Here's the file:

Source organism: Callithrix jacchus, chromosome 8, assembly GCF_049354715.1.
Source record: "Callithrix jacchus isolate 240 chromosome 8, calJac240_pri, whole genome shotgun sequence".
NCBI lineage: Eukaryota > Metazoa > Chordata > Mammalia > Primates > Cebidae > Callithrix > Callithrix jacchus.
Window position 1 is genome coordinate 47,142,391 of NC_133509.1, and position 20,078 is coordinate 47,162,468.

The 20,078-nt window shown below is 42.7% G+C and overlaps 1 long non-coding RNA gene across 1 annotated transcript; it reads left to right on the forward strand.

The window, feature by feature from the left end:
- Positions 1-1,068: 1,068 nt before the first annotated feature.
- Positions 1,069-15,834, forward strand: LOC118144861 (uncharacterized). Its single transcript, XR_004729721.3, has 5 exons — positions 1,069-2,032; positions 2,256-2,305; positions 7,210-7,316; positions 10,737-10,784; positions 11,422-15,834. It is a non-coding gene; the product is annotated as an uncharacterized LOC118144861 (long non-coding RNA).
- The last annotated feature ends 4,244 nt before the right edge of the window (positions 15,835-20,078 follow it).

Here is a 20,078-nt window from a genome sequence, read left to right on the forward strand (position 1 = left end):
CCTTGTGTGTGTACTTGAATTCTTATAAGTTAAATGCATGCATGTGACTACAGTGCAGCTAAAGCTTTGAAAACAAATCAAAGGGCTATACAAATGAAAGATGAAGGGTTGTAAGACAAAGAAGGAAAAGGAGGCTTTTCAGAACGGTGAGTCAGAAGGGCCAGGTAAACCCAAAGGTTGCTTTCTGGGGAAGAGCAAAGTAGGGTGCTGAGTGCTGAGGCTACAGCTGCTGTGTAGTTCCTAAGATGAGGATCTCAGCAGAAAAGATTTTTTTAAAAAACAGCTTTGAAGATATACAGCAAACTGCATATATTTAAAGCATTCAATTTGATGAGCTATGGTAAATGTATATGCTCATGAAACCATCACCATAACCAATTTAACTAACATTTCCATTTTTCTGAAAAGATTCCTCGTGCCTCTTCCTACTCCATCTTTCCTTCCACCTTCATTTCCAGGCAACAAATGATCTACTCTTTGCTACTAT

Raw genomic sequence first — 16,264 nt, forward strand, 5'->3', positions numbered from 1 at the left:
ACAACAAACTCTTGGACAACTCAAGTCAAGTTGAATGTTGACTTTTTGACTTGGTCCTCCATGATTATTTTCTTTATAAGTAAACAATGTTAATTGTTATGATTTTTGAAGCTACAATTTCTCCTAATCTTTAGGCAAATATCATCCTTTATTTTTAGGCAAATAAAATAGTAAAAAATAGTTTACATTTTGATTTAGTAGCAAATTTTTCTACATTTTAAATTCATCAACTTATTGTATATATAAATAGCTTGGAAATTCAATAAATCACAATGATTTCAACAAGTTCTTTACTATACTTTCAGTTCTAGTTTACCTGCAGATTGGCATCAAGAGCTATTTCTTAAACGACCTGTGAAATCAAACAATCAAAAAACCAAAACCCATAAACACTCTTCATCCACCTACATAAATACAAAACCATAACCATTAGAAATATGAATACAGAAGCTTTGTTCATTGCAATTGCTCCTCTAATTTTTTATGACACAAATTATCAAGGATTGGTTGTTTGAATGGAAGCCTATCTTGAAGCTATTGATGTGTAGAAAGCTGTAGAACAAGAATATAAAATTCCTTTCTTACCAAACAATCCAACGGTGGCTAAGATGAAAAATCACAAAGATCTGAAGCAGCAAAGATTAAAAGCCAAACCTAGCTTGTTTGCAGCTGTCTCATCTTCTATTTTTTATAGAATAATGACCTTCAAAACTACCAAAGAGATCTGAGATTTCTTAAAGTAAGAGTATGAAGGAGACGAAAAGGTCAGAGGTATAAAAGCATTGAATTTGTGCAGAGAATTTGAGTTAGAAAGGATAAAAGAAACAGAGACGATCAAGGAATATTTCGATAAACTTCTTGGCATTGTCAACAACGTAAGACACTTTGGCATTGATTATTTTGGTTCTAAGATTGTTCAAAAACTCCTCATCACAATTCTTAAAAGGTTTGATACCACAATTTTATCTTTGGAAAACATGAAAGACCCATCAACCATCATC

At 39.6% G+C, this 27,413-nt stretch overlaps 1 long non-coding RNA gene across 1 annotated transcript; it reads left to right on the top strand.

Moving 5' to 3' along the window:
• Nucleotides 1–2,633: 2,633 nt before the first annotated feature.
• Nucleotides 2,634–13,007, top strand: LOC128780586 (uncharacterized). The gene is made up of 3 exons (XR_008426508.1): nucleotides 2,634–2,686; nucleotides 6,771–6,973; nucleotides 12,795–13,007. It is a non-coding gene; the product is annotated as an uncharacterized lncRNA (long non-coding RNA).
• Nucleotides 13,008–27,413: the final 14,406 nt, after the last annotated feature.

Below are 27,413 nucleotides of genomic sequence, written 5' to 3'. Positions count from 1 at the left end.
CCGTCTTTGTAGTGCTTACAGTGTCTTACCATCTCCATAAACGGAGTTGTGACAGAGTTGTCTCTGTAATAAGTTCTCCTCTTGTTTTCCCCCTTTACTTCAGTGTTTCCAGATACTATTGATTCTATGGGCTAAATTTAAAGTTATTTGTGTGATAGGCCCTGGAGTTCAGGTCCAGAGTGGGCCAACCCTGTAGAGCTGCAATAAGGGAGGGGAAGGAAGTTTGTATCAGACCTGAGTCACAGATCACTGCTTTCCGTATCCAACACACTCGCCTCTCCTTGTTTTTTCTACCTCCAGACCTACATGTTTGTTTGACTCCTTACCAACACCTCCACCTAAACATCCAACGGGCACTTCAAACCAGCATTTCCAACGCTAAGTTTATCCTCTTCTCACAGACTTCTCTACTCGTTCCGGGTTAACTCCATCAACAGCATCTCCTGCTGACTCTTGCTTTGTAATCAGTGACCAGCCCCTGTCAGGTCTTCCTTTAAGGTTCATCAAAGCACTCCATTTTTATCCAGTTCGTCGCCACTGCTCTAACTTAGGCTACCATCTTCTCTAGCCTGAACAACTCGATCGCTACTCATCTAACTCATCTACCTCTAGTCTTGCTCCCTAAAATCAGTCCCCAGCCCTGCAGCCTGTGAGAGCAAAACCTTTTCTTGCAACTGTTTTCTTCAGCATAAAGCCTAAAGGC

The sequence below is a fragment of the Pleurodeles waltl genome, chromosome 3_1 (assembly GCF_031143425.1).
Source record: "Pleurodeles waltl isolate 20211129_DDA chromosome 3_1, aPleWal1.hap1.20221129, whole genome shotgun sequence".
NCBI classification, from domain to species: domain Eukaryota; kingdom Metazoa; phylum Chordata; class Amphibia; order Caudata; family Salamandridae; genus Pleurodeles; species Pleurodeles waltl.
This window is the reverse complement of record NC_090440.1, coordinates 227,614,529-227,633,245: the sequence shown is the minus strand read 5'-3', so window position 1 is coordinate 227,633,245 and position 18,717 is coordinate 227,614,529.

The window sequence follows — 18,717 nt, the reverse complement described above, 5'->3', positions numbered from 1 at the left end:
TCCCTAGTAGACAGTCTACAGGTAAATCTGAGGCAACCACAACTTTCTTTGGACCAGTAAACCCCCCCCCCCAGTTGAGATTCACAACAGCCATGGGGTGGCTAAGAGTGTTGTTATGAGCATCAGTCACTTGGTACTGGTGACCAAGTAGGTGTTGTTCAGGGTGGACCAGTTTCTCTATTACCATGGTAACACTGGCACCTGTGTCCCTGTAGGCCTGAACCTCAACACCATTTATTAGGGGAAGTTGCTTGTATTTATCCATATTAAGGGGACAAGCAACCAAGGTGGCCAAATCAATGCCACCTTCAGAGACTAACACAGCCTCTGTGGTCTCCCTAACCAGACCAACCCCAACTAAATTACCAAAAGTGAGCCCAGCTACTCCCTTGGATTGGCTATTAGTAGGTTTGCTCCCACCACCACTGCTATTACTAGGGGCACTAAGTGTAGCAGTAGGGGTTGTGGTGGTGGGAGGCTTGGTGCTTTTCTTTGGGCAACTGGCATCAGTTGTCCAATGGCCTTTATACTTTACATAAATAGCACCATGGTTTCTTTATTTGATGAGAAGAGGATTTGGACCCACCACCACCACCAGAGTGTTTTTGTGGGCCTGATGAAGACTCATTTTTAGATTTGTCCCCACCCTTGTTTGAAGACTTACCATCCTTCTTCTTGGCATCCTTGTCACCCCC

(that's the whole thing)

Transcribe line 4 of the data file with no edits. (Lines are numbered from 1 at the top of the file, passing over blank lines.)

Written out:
Window position 1 is genome coordinate 47,142,391 of NC_133509.1, and position 20,078 is coordinate 47,162,468.